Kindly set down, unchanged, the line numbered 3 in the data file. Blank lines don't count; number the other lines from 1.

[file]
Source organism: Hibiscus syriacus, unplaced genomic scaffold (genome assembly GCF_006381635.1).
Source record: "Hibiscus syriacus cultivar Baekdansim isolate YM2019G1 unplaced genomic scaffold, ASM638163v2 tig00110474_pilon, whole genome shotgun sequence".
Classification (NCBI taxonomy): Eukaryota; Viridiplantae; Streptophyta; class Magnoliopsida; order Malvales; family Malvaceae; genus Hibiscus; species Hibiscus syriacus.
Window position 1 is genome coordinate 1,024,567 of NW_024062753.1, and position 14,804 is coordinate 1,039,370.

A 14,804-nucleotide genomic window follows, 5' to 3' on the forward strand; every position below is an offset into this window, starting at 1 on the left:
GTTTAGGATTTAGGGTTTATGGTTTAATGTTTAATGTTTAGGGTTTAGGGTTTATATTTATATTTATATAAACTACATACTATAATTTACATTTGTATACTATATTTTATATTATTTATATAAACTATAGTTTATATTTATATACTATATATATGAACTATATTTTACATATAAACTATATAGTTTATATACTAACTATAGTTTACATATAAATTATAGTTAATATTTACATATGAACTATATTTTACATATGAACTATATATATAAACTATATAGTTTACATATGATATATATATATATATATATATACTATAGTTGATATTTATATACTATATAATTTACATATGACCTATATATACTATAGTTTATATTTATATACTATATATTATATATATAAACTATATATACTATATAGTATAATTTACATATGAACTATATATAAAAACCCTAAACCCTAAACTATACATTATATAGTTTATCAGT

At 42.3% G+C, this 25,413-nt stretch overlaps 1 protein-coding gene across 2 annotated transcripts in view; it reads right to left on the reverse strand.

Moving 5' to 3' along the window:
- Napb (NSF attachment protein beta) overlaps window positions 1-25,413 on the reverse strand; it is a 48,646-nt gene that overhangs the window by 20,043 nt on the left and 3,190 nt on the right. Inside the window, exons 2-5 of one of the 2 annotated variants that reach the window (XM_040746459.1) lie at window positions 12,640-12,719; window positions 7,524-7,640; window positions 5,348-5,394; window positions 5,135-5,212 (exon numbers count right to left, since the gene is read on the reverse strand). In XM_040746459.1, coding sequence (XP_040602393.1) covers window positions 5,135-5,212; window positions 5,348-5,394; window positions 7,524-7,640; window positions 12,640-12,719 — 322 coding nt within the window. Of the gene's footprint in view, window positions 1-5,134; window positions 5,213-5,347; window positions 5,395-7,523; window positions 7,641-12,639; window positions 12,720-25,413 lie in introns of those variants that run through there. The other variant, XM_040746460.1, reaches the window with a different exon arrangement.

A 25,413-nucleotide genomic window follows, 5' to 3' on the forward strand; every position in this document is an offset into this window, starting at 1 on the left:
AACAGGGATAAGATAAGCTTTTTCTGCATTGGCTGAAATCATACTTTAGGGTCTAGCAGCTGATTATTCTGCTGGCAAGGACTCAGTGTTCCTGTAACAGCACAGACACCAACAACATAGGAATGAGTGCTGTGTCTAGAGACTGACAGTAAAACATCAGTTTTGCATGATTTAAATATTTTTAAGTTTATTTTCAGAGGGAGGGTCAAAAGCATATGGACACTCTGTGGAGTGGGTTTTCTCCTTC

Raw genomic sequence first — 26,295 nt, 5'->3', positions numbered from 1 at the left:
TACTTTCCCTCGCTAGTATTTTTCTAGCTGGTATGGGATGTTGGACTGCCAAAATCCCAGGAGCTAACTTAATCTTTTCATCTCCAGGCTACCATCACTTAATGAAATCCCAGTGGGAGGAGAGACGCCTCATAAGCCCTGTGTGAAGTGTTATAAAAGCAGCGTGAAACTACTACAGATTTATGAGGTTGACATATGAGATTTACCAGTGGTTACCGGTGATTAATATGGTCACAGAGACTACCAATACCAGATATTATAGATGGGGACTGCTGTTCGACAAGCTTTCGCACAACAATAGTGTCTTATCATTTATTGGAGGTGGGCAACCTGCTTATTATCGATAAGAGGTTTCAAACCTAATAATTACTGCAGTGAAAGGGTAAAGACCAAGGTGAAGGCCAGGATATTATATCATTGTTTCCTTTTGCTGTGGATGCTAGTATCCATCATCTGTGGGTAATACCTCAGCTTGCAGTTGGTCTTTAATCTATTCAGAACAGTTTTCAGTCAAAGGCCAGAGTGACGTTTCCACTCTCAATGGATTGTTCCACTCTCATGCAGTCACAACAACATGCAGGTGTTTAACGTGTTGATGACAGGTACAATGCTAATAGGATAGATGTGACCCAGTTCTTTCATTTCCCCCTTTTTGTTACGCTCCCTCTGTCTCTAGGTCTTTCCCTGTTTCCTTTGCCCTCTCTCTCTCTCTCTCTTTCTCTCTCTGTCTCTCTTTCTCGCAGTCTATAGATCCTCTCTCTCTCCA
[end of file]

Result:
Classification (NCBI taxonomy): Eukaryota; Viridiplantae; Streptophyta; class Magnoliopsida; order Malvales; family Malvaceae; genus Hibiscus; species Hibiscus syriacus.